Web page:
STEP Matters 184
The population of the Sydney metropolitan area is estimated to grow by 1.6 million people by 2031. According to the NSW Government, Sydney will need 664,000 additional dwellings by 2031. This dramatic expansion is being driven by the Australian Government’s insane promotion of high immigration in pursuit of its unsustainable growth agenda. The NSW Government’s response is A Plan for Growing Sydney.
In STEP Matters, Issue 183, p4 (Concern about Changes to Biodiversity Laws) we explained the reasons for concerns about the NSW Government’s plans to rewrite the biodiversity laws. The new legislation is due to be released in March 2016 and the indications are that protections will be significantly weakened.
In the past, councils expended significant funds in formulating local environment plans with zoning locations appropriate for different areas. The particular zoning and its extent took into account the immediate and cumulative effects on local infrastructure, services, traffic, street car parking, social services and amenities. The matching development control plans gave consideration to the local character of the area, including streetscape, topography, shared views, and soils.
It now seems that the NSW Government is trying to overwrite these local powers by proposing a major expansion of medium density housing into low density housing areas. Details are provided in a discussion paper released in November 2015 called Options for Low Rise Medium Density Housing as Complying Development.
After promising that amalgamation would not be forced onto residents, the NSW Government is pressing ahead by moving the goal posts. Initially local councils needed to demonstrate to IPART that they were fit for the future. Then after the majority of councils did prove their financial fitness the Government imposed a minimum scale and capacity (population size) as the requirement.
The Ku-ring-gai Bushcare Association is an unincorporated organisation that is supported by Ku-ring-gai Council which supports the Bushcare volunteer program and holds regular educational events. The committee comprises elected volunteers and Council employees.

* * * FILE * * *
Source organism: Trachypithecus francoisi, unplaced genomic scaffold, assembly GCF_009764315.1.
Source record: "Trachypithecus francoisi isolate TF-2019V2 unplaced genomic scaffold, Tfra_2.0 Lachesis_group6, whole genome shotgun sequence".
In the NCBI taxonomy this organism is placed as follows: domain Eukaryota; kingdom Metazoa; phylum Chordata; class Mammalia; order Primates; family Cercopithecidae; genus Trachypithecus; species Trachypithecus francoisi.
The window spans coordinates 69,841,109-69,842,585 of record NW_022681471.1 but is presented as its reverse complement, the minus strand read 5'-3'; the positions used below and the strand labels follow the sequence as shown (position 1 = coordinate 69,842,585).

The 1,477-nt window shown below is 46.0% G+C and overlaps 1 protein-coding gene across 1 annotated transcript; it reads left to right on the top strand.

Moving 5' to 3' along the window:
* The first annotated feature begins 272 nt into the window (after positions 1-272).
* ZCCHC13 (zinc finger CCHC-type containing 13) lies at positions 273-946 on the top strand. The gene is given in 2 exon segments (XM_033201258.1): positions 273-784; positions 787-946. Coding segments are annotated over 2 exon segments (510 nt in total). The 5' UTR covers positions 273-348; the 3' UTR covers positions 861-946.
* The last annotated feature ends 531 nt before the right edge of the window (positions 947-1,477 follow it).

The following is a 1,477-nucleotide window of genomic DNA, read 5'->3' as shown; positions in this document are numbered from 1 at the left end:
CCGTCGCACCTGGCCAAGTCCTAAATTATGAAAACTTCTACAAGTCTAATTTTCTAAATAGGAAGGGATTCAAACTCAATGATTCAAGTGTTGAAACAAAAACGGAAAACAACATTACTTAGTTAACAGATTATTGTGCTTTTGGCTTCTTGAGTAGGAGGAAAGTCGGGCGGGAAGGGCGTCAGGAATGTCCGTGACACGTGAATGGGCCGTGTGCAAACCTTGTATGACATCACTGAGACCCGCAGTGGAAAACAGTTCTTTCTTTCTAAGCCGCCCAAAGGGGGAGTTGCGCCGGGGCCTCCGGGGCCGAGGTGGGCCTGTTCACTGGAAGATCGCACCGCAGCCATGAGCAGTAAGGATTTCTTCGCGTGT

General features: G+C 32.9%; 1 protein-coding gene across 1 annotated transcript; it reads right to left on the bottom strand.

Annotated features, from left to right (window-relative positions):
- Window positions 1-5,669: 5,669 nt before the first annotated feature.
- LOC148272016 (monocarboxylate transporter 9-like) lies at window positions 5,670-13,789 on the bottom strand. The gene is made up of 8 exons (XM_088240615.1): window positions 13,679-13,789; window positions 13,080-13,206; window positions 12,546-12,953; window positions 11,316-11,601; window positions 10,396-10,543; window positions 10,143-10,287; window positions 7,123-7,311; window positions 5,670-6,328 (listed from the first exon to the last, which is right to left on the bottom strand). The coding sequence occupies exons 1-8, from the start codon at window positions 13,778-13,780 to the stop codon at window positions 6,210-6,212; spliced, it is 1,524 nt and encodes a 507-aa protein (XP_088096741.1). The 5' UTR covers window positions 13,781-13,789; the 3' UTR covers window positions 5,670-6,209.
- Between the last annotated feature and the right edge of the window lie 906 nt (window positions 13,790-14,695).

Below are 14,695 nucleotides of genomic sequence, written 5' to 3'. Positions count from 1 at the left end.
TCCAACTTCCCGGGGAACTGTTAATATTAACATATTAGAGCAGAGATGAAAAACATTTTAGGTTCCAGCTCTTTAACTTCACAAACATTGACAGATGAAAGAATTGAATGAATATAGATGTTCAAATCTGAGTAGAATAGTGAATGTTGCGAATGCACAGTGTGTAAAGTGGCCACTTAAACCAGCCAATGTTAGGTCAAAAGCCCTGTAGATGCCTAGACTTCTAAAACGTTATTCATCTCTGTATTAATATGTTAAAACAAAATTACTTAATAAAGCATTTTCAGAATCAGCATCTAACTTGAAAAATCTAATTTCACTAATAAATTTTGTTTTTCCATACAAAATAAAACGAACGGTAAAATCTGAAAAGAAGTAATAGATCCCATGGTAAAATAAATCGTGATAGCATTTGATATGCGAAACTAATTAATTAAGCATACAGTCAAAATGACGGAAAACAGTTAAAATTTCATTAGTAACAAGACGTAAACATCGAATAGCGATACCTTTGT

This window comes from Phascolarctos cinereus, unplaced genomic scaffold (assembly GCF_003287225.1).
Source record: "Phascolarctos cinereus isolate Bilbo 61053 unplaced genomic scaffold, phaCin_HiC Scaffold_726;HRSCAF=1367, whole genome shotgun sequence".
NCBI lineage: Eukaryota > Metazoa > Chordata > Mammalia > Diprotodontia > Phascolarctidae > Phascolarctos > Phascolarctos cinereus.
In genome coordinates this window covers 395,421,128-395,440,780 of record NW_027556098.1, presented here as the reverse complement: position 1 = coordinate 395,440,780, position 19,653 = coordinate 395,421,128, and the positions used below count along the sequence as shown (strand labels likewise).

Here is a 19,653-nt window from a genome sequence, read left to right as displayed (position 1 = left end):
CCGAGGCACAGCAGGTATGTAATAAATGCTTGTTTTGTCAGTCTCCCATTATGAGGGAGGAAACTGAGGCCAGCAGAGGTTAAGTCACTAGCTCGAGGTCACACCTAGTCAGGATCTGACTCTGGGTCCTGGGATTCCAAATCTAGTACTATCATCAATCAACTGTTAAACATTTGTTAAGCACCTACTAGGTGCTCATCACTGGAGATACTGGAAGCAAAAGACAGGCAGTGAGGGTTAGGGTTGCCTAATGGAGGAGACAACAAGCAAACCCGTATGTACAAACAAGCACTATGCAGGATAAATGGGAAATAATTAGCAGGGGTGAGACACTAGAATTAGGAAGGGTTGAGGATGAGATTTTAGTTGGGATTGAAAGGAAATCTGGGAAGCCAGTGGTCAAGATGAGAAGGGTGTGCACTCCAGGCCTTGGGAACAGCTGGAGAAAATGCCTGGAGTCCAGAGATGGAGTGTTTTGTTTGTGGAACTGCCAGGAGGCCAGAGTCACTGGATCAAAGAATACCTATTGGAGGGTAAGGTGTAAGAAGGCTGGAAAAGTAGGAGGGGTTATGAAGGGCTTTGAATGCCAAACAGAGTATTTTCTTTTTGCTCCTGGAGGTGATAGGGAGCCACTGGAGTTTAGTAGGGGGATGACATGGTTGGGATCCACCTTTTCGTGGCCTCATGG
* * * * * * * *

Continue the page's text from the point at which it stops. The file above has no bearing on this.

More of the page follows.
The Paris climate change talks in December 2015 produced an agreement hailed as 'historic, durable and ambitious'. Developed and developing countries alike are required to limit their emissions to achieve an objective of limiting average global temperature increases to 2°C with an aspiration of 1.5°C.
In November last year STEP held a talk by Dr Ian Percival on the unique volcanic diatreme that has been exposed in the Hornsby Quarry. The Geological Society of Australia and STEP made submissions to the Roads and Maritime Services about the project to use the quarry void to dispose of spoil from the NorthConnex tunnel. But while it appears that the upper two levels of the quarry will escape burial, so far we have seen little reference in any document to the enormous importance of this site as a scientific and educational tool.
STEP committee member, Andrew Little, happened across an Echidna searching for ants in a driveway in Roseville Chase. It was a concern that he had open shoes without socks at the time and so stood perfectly still. He describes the experience.
The Boomerang Alliance, a coalition of groups led by the Total Environment Centre, has been campaigning for more than ten years for the introduction of a drink container deposit scheme to reduce the appalling level of litter, especially along our waterways and highways.
Out thanks to the Ku-ring-gai Bat Conservation Society for permission to publish this article that was originally published in Friends of Bats newsletter in December 2015. It is written by Tim Pearson, a wildlife ecologist who is researching flying-fox communication for his PhD at Macquarie University.
Two members of the STEP committee visited the Snowy Mountains in recent months. John Martyn saw plenty of flowers in late-spring but my experience in mid-January was that most of the flowering had finished. Traditionally January and February have been peak season for flowers. More evidence of climate change? John’s perspective on his visit follows.